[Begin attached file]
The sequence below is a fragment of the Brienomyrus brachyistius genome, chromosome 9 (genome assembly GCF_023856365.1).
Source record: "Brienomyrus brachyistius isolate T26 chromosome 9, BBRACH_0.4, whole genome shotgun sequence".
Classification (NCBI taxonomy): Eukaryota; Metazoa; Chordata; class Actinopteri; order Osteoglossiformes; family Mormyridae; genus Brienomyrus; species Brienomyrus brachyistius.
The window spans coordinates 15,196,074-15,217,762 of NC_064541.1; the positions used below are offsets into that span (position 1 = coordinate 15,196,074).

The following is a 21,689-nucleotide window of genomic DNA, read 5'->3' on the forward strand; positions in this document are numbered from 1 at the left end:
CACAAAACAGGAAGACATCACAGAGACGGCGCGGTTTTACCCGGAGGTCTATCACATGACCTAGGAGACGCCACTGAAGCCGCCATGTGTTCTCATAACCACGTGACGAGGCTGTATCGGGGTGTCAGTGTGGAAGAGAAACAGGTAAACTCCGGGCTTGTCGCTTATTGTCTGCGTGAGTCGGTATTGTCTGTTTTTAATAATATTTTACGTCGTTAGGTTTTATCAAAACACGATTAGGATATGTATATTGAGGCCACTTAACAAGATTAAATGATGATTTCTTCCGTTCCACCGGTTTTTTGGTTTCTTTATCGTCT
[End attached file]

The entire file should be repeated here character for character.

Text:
The sequence below is a fragment of the Brienomyrus brachyistius genome, chromosome 9 (genome assembly GCF_023856365.1).
Source record: "Brienomyrus brachyistius isolate T26 chromosome 9, BBRACH_0.4, whole genome shotgun sequence".
Classification (NCBI taxonomy): Eukaryota; Metazoa; Chordata; class Actinopteri; order Osteoglossiformes; family Mormyridae; genus Brienomyrus; species Brienomyrus brachyistius.
The window spans coordinates 15,196,074-15,217,762 of NC_064541.1; the positions used below are offsets into that span (position 1 = coordinate 15,196,074).

The following is a 21,689-nucleotide window of genomic DNA, read 5'->3' on the forward strand; positions in this document are numbered from 1 at the left end:
CACAAAACAGGAAGACATCACAGAGACGGCGCGGTTTTACCCGGAGGTCTATCACATGACCTAGGAGACGCCACTGAAGCCGCCATGTGTTCTCATAACCACGTGACGAGGCTGTATCGGGGTGTCAGTGTGGAAGAGAAACAGGTAAACTCCGGGCTTGTCGCTTATTGTCTGCGTGAGTCGGTATTGTCTGTTTTTAATAATATTTTACGTCGTTAGGTTTTATCAAAACACGATTAGGATATGTATATTGAGGCCACTTAACAAGATTAAATGATGATTTCTTCCGTTCCACCGGTTTTTTGGTTTCTTTATCGTCT